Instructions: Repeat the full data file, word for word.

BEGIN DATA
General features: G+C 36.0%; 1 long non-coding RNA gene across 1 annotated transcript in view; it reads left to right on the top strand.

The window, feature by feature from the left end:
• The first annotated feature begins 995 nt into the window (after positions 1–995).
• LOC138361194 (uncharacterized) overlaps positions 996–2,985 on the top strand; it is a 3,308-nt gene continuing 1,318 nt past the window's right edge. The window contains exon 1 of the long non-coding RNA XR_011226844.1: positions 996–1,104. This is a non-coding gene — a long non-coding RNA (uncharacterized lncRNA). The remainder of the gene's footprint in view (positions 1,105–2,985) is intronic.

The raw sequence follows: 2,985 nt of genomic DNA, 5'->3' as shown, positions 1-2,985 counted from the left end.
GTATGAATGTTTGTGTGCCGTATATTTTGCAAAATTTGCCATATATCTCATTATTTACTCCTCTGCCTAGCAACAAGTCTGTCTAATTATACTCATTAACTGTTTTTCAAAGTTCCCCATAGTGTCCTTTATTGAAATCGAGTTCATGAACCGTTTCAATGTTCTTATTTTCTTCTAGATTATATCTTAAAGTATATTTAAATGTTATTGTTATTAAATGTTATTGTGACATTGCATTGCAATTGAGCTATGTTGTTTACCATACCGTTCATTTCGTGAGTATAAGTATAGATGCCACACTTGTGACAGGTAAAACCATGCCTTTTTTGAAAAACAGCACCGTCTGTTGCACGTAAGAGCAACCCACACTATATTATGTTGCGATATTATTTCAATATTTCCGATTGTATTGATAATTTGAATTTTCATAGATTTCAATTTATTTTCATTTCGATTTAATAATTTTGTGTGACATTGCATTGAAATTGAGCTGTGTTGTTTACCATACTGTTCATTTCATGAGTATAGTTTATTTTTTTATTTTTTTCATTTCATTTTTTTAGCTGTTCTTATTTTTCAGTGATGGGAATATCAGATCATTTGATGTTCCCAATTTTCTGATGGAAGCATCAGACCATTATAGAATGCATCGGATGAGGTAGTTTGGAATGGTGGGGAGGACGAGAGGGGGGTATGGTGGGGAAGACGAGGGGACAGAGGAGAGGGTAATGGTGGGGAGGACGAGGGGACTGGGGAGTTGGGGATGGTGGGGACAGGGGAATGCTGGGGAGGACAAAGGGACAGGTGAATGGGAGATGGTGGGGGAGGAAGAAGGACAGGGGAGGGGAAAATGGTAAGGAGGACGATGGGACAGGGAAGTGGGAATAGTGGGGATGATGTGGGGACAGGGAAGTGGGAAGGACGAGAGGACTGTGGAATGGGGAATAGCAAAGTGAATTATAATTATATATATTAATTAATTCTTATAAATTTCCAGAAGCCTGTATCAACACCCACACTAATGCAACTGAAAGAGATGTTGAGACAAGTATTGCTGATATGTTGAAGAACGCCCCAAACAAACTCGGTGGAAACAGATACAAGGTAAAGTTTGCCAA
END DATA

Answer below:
General features: G+C 36.0%; 1 long non-coding RNA gene across 1 annotated transcript in view; it reads left to right on the top strand.

The window, feature by feature from the left end:
• The first annotated feature begins 995 nt into the window (after positions 1–995).
• LOC138361194 (uncharacterized) overlaps positions 996–2,985 on the top strand; it is a 3,308-nt gene continuing 1,318 nt past the window's right edge. The window contains exon 1 of the long non-coding RNA XR_011226844.1: positions 996–1,104. This is a non-coding gene — a long non-coding RNA (uncharacterized lncRNA). The remainder of the gene's footprint in view (positions 1,105–2,985) is intronic.

The raw sequence follows: 2,985 nt of genomic DNA, 5'->3' as shown, positions 1-2,985 counted from the left end.
GTATGAATGTTTGTGTGCCGTATATTTTGCAAAATTTGCCATATATCTCATTATTTACTCCTCTGCCTAGCAACAAGTCTGTCTAATTATACTCATTAACTGTTTTTCAAAGTTCCCCATAGTGTCCTTTATTGAAATCGAGTTCATGAACCGTTTCAATGTTCTTATTTTCTTCTAGATTATATCTTAAAGTATATTTAAATGTTATTGTTATTAAATGTTATTGTGACATTGCATTGCAATTGAGCTATGTTGTTTACCATACCGTTCATTTCGTGAGTATAAGTATAGATGCCACACTTGTGACAGGTAAAACCATGCCTTTTTTGAAAAACAGCACCGTCTGTTGCACGTAAGAGCAACCCACACTATATTATGTTGCGATATTATTTCAATATTTCCGATTGTATTGATAATTTGAATTTTCATAGATTTCAATTTATTTTCATTTCGATTTAATAATTTTGTGTGACATTGCATTGAAATTGAGCTGTGTTGTTTACCATACTGTTCATTTCATGAGTATAGTTTATTTTTTTATTTTTTTCATTTCATTTTTTTAGCTGTTCTTATTTTTCAGTGATGGGAATATCAGATCATTTGATGTTCCCAATTTTCTGATGGAAGCATCAGACCATTATAGAATGCATCGGATGAGGTAGTTTGGAATGGTGGGGAGGACGAGAGGGGGGTATGGTGGGGAAGACGAGGGGACAGAGGAGAGGGTAATGGTGGGGAGGACGAGGGGACTGGGGAGTTGGGGATGGTGGGGACAGGGGAATGCTGGGGAGGACAAAGGGACAGGTGAATGGGAGATGGTGGGGGAGGAAGAAGGACAGGGGAGGGGAAAATGGTAAGGAGGACGATGGGACAGGGAAGTGGGAATAGTGGGGATGATGTGGGGACAGGGAAGTGGGAAGGACGAGAGGACTGTGGAATGGGGAATAGCAAAGTGAATTATAATTATATATATTAATTAATTCTTATAAATTTCCAGAAGCCTGTATCAACACCCACACTAATGCAACTGAAAGAGATGTTGAGACAAGTATTGCTGATATGTTGAAGAACGCCCCAAACAAACTCGGTGGAAACAGATACAAGGTAAAGTTTGCCAA